ANZAC Day – Our Most Important Commemoration

Anzac Day is our nation’s most important commemoration, when we remember and acknowledge the service and sacrifice of Australians who have fought in wars and conflicts since the Gallipoli campaign which began on 25 April 1915.

One Nation pays its deepest respects to our men and women in the Australian Defence Force, both past and present. For us Anzac Day always has been, and always should be, a day of profound national significance.

As this article is being written, the drums of war are sounding and the world is a much more dangerous place. The conflicts in Gaza and Ukraine threaten to expand and engulf more countries (Iran has become directly involved by attacking Israel), while communist China has grown much more belligerent about its claims on a free Taiwan.

On the eve of Anzac Day, Australia is once again at risk of being drawn into a war, and that prompts some important questions: what would be our role in a wider conflict involving our allies, what capabilities can we bring to the fight and – perhaps most importantly – exactly what are we defending and why should it be defended? For what reason should young Australians volunteer to serve and defend the nation and its interests?

If history is any guide, Australians will most likely be put in harm’s way on foreign shores thousands of miles away in support of our allies. As our Anzac tradition demonstrates, Australians have never been afraid to fight and sacrifice for a cause they believe is just.

It could be argued there is much for us to defend. Australia has substantial natural resources and agricultural output that many nations rightly envy, and potentially this makes us a target. Our relative distance and isolation from global flashpoints make us a very difficult target, but this is not just about defending territory. It’s also about defending sovereignty, principles and freedom, and supporting allies who would also defend us if the need arose. Armies and navies have always been required to defend the sovereignty that enables democracies like Australia. As Thomas Jefferson famously said, the tree of liberty needs to be watered from time to time with the blood of tyrants and patriots. The Second World War proved that beyond any doubt: perhaps 60 million people died, including almost 30,000 Australians, in the fight to defend freedom against tyranny.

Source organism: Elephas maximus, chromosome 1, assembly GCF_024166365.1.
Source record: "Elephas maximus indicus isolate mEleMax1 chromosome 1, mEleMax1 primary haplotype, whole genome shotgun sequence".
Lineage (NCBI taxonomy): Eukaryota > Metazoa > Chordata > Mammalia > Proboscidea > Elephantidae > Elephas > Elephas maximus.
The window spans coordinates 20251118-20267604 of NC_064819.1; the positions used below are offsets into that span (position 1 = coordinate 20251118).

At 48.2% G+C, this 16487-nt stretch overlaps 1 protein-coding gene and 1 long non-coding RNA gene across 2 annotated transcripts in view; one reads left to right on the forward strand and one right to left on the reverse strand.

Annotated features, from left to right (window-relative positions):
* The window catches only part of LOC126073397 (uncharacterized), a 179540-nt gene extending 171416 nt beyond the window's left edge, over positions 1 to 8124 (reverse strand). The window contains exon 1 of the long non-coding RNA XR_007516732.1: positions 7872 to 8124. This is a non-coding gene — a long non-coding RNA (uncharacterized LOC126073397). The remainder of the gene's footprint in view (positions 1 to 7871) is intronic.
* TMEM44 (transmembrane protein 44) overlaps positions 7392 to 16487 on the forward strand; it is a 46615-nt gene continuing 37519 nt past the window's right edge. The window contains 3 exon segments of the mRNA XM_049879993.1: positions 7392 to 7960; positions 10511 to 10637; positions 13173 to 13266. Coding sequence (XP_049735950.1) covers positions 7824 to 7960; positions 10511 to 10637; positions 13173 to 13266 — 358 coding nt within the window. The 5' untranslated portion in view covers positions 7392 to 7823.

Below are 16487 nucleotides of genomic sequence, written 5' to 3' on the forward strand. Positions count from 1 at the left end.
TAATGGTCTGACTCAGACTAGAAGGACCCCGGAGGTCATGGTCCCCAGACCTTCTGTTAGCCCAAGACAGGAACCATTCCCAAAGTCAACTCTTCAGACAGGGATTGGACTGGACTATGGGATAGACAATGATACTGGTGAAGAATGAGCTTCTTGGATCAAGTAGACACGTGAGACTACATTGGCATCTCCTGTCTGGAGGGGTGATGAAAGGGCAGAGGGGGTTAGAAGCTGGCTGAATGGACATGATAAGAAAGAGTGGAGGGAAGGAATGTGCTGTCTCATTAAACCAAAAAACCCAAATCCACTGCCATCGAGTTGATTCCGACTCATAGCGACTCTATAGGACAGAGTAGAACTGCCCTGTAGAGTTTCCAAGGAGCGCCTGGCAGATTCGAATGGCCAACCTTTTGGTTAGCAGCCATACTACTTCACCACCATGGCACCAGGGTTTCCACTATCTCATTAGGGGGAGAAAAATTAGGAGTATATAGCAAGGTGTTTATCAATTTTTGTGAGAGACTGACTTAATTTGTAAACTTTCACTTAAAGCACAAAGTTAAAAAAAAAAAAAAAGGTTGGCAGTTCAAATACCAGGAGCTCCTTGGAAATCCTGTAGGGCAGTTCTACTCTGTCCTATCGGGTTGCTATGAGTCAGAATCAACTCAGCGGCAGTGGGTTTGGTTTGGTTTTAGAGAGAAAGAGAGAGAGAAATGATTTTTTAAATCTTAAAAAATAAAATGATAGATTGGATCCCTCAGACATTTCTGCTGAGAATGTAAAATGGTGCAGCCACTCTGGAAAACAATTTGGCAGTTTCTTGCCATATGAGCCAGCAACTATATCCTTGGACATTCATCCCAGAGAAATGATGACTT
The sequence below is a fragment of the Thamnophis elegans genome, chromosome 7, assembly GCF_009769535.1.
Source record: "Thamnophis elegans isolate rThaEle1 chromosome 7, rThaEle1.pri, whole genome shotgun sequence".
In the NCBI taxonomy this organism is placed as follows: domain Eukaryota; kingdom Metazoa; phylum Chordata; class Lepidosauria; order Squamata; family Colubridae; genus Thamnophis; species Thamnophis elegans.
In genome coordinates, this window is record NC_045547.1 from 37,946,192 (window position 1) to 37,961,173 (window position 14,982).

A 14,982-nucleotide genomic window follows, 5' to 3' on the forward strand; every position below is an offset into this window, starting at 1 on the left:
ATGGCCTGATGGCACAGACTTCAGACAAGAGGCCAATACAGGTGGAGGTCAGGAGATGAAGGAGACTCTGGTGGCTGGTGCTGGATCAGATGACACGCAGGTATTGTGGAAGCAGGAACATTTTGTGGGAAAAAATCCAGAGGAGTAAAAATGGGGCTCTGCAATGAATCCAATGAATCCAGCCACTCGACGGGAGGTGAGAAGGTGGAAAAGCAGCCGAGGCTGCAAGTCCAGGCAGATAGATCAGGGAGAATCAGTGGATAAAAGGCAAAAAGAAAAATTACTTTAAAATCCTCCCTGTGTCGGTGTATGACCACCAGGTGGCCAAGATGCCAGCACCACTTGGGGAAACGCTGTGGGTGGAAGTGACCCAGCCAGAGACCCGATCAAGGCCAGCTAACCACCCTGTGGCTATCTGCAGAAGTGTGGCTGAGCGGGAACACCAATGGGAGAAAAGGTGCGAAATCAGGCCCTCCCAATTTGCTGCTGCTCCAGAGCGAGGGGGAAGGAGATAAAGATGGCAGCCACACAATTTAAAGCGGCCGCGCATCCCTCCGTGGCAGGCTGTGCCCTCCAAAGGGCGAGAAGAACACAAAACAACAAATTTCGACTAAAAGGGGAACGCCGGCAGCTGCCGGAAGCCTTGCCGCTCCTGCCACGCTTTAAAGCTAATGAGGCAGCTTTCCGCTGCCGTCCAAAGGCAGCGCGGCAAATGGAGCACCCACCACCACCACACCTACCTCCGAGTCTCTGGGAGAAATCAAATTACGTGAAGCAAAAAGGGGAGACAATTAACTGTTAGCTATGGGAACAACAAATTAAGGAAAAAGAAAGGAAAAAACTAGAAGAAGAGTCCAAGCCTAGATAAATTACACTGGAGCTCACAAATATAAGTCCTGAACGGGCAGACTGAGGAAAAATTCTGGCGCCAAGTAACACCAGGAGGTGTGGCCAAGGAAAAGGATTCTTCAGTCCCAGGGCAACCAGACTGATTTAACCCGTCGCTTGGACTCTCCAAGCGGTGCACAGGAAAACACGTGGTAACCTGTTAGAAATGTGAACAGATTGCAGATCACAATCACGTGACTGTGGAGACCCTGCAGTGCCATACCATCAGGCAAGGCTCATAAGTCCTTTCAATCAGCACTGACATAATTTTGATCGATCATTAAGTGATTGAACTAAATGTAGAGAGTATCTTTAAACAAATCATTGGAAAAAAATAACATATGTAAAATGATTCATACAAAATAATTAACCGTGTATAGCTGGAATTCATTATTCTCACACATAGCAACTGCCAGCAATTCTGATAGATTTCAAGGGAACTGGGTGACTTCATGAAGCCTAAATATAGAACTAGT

It was almost 80 years ago when that terrible war ended. Today, the ADF’s needs are very different than those of the Second World War. Today it needs highly motivated, intelligent people capable of being trained in highly specialised technical, tactical and strategic disciplines of narrow scope. The question is: who among today’s generation of young Australians is capable? Pauline Hanson makes a point of consulting both the leadership and the ‘rank and file’ of the ADF, and they universally tell her they don’t favour conscripting unwilling personnel who wouldn’t be as committed as they are. They’re not keen on having young people with that tremendous and unrealistic sense of entitlement that seems so prevalent these days. Defending Australia is very hard work, even in peacetime, and requires discipline and commitment.

But something must be done, and soon. Our overall defence posture is in an appalling state. Our modern weapon stocks are low, our platforms (ships, tanks etc) are ageing and in need of replacement, and we are falling far short in personnel recruitment – we can’t even fully crew our current submarine fleet of only six vessels.

This prompts another question: with Labor and Green leaders routinely shaming and bagging our nation and the values which built and defended it, why would the young people believing these lies even be motivated to put on a uniform? For what values or cause would they fight, if not their own nation and its people? Conversely, why would any sensible young Australian fight for a country essentially remade in the perverse image envisioned by the extremist woke left, as Labor and the Greens are trying their hardest to do?

Anthony Albanese better think long and hard about what he is doing to our national ethos and the impression of our nation he is giving to young Australians, as this young generation is the group he will call to war for nice photo opportunities and to show he is the leader we all wished he was.  And as those drums of war beat, we have one thing and one thing alone to fear: Anthony Albanese’s ideology.

Once again, the service and sacrifice of the Anzacs offers the answer and the example he, and we, should follow. That’s why we hold Anzac Day in the highest regard. At the going down of the sun – and in the morning – we will remember them. Lest we forget.